Scary movies can stay with you. Screaming monsters, drippy gore, soundtracks that make your stomach clench. I used to love all that stuff. Then I had children. And for some reason, most scary movies lost their zing.
A good, old-fashioned ghost story still captures me, however. Way back in 2001, when the movie The Others came out, I was fascinated with its ominous psychological thrills and slowly creeping plot line. The movie tells the story of Grace, played by Nicole Kidman, and her claustrophobic journey through grey day after grey day, waiting for her missing husband to come home from the war. Her existence seemed to have very little light, or change. And someone, or something, is terrorizing her and her two children in their cavernous house. I have never forgotten Kidman’s portrayal of a terrified and trapped mother, trying to protect her children as the movie works slowly to its terrifying conclusion.
There are other things I have never forgotten.
In my 20s, I remember that I was fascinated with alcoholism. For example, one of my favorite books was Drinking, A Love Story, by Caroline Knapp. I found it on a shelf at the bookstore where I worked, and immediately picked it up. I loved the title. I loved drinking. I read her story and related to the entire book, every page. But not once did I ask the ominous question, “Wait. Do I have a problem?” About the same time, K’s Choice came out with a song, “I’m Not an Addict.” I bought the album and put the song on repeat. Its low, thrumming beat stays with me. I hummed listlessly as I go to work, the store, the liquor store, “I’m not an addict. Maybe that’s a lie.” It was my own slowly thudding soundtrack, and the plot thickens.
On my bookshelf in my bedroom, I slide Drinking a Love Story in next to Anne Lamott’s Traveling Mercies, another favorite. Lamott’s writing is quirky and delicate, and I collect all of her books. Traveling Mercies is my favorite, of course. It details her alcoholism and recovery, and again, every page shouted at me, “Me too. Me TOO.” I would pull it out, reread, and then place it back on my bookshelf, regarding it as a great memoir. A great piece of literature. A great story. But not my story. Not at all.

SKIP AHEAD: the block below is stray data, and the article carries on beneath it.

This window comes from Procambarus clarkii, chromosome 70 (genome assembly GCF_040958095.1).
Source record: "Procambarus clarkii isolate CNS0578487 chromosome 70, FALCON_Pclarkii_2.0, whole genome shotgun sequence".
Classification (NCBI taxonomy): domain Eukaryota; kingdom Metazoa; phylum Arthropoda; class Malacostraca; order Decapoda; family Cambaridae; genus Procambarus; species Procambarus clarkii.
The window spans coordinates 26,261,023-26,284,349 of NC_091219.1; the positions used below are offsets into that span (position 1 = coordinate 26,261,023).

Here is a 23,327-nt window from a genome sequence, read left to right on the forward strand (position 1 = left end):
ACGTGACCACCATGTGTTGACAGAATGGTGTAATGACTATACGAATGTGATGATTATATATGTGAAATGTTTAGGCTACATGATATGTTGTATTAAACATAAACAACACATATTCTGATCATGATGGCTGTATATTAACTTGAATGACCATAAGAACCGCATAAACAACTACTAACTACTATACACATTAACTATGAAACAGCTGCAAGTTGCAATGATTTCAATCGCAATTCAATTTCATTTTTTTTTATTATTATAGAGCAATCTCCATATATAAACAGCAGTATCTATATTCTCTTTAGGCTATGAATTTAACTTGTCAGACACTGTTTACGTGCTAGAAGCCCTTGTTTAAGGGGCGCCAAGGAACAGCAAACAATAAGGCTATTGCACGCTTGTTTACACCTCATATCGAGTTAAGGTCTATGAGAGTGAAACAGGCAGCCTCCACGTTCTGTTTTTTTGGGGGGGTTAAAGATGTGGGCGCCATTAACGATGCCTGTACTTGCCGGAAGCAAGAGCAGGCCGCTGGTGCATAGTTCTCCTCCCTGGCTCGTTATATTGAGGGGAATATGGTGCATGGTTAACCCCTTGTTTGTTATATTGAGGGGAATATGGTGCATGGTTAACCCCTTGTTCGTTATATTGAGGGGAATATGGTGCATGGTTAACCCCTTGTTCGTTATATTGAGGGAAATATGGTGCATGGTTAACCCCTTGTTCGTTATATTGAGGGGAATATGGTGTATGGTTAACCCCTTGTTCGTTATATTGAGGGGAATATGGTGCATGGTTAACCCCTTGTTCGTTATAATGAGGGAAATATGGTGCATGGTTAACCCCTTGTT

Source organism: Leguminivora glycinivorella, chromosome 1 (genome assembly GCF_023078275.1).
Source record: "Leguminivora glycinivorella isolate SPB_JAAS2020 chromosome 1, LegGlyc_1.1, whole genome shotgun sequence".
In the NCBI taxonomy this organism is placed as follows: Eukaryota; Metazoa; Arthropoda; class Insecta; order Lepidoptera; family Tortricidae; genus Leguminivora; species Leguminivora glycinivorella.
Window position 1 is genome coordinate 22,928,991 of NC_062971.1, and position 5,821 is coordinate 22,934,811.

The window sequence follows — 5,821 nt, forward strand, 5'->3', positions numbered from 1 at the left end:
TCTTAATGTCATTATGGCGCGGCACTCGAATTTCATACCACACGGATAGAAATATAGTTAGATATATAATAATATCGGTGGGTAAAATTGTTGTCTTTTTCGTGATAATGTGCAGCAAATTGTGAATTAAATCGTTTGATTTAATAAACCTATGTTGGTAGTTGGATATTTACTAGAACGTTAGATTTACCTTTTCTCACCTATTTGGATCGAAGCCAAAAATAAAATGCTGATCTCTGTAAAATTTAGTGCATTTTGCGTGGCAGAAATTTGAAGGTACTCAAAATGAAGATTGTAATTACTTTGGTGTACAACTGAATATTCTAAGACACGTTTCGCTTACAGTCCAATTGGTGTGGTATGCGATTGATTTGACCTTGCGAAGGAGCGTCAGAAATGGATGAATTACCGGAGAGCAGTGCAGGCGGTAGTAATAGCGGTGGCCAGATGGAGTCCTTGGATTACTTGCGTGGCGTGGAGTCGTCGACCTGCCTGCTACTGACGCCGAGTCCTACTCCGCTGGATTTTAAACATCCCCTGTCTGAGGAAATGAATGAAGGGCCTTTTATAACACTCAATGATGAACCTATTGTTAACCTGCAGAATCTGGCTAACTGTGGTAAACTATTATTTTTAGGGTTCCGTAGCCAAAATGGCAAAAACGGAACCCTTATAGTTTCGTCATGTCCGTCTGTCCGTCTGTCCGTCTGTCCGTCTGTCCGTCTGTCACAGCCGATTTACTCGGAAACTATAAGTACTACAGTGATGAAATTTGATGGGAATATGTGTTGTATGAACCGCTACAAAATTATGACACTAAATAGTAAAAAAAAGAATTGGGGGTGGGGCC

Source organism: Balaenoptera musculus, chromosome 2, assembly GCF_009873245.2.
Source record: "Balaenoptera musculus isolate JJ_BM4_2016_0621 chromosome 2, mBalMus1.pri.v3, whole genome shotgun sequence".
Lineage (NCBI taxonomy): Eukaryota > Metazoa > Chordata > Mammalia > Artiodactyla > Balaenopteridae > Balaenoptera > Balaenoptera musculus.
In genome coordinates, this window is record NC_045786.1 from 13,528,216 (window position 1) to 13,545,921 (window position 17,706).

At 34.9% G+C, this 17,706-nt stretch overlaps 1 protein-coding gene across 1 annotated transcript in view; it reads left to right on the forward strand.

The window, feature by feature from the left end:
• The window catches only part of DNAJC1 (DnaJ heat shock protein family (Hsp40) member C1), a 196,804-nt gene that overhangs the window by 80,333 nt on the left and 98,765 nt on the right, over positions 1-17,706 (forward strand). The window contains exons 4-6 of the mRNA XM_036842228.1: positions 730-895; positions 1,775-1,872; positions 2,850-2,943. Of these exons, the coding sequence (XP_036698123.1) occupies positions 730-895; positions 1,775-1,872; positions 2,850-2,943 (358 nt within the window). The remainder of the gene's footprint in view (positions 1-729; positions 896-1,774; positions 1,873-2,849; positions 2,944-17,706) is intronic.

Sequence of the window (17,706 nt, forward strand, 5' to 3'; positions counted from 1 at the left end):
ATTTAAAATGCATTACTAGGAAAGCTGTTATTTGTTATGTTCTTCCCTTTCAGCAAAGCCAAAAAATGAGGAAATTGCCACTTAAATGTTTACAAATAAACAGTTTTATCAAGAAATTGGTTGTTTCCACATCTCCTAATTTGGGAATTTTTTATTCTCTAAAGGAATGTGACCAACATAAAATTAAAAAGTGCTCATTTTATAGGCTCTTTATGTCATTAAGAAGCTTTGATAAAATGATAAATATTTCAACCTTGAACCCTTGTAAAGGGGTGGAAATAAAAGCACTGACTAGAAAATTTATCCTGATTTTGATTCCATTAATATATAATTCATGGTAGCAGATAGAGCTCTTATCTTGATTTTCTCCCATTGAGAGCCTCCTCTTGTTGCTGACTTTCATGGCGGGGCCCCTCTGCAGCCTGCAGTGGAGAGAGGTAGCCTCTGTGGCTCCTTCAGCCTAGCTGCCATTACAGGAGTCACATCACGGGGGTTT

At that time in my life, movies that I loved also seemed to slowly creep up on me with their stories of addiction. Less than Zero, which happens to have a killer soundtrack, and starred a certain actor who was en route to his own addicted implosion for the tabloids, was one of my favorites. I rented it from Blockbuster repeatedly. And if you asked me what was one of my favorite classic movies? Who’s Afraid of Virginia Woolf? Of course. Because, who doesn’t like watching two couples careen towards a train wreck of an evening fueled by way too much whiskey and resentment? Later, I would watch When a Man Loves a Woman and wonder why anyone would not want Andy Garcia to try to take care of her. Meg Ryan was a hot mess in that movie, and she refused his help. She was obviously crazy.
And then there was the time my husband, some six years later, found me sitting on my couch with a large glass of red in my hand and nearly empty bottle at my feet, watching 28 Days, the rehab story starring Sandra Bullock. And I was sobbing. Silently. Fat, hot tears rolled down my nose and off onto my shirt as I stared at the screen. Frustrated, he gestured at the television. “Why do you watch this stuff if it makes you so damn sad?” He didn’t realize that he should have been gesturing at the wine. And I couldn’t answer, of course. I was too blitzed. But also, I didn’t really know why I wanted to watch 28 Days over and over. I didn’t know why I ended up buying the movie and watching it, repeatedly, for years. All I know is that when Sandra Bullock talked about her insides matching her outsides, something unlocked in me. It hurt, to watch that movie, but it helped me feel something. Because those days, I felt like a ghost. I was stuck in a house that no longer felt like home. Waiting for someone to save me. Living out my own horror movie.
Spoiler alert: the ghosts in The Others are already dwelling in the house. When Grace realizes her own truth, her horror is paired with despair. And then, acceptance. Sound familiar? I had ghosts too. They started to visit me when I was barely 20, with repeated messages and warnings: Pay attention to these clues. Pay attention to your dread. You are one of us.
I have moved three times since my 20s. I rarely keep books when I move—too heavy, too cumbersome to pack up. I have always felt it was my duty to pass them on to other readers, anyhow, so I usually give them away. Except for Lamott and Knapp. They have made every move with me, and still are on the top shelf of my bookshelf. They will be with me, always.